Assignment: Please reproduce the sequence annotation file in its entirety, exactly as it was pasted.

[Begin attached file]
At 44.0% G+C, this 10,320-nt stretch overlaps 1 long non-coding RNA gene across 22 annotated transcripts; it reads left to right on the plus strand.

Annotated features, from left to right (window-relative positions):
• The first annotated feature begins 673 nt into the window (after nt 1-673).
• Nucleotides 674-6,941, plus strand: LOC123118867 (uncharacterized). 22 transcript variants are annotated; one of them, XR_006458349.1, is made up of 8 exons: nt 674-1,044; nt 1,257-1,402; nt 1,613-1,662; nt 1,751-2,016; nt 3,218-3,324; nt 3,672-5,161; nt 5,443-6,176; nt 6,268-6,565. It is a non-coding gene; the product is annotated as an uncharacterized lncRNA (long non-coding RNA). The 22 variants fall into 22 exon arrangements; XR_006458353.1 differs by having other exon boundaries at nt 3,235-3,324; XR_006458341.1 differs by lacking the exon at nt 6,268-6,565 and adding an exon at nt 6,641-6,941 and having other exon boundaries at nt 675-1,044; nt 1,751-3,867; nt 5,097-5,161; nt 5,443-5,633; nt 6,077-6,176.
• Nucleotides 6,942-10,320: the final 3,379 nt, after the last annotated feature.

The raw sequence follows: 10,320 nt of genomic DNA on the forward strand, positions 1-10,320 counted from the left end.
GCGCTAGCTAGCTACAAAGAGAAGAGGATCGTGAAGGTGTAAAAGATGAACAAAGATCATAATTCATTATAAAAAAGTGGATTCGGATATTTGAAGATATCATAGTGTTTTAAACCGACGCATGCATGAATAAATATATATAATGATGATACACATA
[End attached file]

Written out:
At 44.0% G+C, this 10,320-nt stretch overlaps 1 long non-coding RNA gene across 22 annotated transcripts; it reads left to right on the plus strand.

Annotated features, from left to right (window-relative positions):
• The first annotated feature begins 673 nt into the window (after nt 1-673).
• Nucleotides 674-6,941, plus strand: LOC123118867 (uncharacterized). 22 transcript variants are annotated; one of them, XR_006458349.1, is made up of 8 exons: nt 674-1,044; nt 1,257-1,402; nt 1,613-1,662; nt 1,751-2,016; nt 3,218-3,324; nt 3,672-5,161; nt 5,443-6,176; nt 6,268-6,565. It is a non-coding gene; the product is annotated as an uncharacterized lncRNA (long non-coding RNA). The 22 variants fall into 22 exon arrangements; XR_006458353.1 differs by having other exon boundaries at nt 3,235-3,324; XR_006458341.1 differs by lacking the exon at nt 6,268-6,565 and adding an exon at nt 6,641-6,941 and having other exon boundaries at nt 675-1,044; nt 1,751-3,867; nt 5,097-5,161; nt 5,443-5,633; nt 6,077-6,176.
• Nucleotides 6,942-10,320: the final 3,379 nt, after the last annotated feature.

The raw sequence follows: 10,320 nt of genomic DNA on the forward strand, positions 1-10,320 counted from the left end.
GCGCTAGCTAGCTACAAAGAGAAGAGGATCGTGAAGGTGTAAAAGATGAACAAAGATCATAATTCATTATAAAAAAGTGGATTCGGATATTTGAAGATATCATAGTGTTTTAAACCGACGCATGCATGAATAAATATATATAATGATGATACACATA